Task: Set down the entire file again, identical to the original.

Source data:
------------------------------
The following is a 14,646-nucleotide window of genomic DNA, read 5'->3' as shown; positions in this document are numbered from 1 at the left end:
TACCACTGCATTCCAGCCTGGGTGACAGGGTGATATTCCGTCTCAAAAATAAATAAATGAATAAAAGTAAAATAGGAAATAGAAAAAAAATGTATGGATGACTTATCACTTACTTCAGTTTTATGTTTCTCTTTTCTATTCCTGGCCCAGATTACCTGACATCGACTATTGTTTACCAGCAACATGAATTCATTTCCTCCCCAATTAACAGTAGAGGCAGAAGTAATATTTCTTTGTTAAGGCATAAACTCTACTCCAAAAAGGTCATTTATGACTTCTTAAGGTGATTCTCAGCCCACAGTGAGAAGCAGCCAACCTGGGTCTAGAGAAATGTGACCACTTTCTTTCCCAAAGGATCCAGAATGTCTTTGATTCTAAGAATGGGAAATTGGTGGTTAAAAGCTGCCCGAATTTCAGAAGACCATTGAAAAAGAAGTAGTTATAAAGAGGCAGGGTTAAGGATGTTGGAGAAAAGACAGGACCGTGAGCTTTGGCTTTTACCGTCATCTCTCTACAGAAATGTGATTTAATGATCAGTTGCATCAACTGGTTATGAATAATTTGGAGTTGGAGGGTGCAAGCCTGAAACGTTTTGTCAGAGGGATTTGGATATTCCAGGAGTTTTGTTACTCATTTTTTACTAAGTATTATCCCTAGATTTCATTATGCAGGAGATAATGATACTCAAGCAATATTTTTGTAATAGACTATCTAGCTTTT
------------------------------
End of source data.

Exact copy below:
The following is a 14,646-nucleotide window of genomic DNA, read 5'->3' as shown; positions in this document are numbered from 1 at the left end:
TACCACTGCATTCCAGCCTGGGTGACAGGGTGATATTCCGTCTCAAAAATAAATAAATGAATAAAAGTAAAATAGGAAATAGAAAAAAAATGTATGGATGACTTATCACTTACTTCAGTTTTATGTTTCTCTTTTCTATTCCTGGCCCAGATTACCTGACATCGACTATTGTTTACCAGCAACATGAATTCATTTCCTCCCCAATTAACAGTAGAGGCAGAAGTAATATTTCTTTGTTAAGGCATAAACTCTACTCCAAAAAGGTCATTTATGACTTCTTAAGGTGATTCTCAGCCCACAGTGAGAAGCAGCCAACCTGGGTCTAGAGAAATGTGACCACTTTCTTTCCCAAAGGATCCAGAATGTCTTTGATTCTAAGAATGGGAAATTGGTGGTTAAAAGCTGCCCGAATTTCAGAAGACCATTGAAAAAGAAGTAGTTATAAAGAGGCAGGGTTAAGGATGTTGGAGAAAAGACAGGACCGTGAGCTTTGGCTTTTACCGTCATCTCTCTACAGAAATGTGATTTAATGATCAGTTGCATCAACTGGTTATGAATAATTTGGAGTTGGAGGGTGCAAGCCTGAAACGTTTTGTCAGAGGGATTTGGATATTCCAGGAGTTTTGTTACTCATTTTTTACTAAGTATTATCCCTAGATTTCATTATGCAGGAGATAATGATACTCAAGCAATATTTTTGTAATAGACTATCTAGCTTTT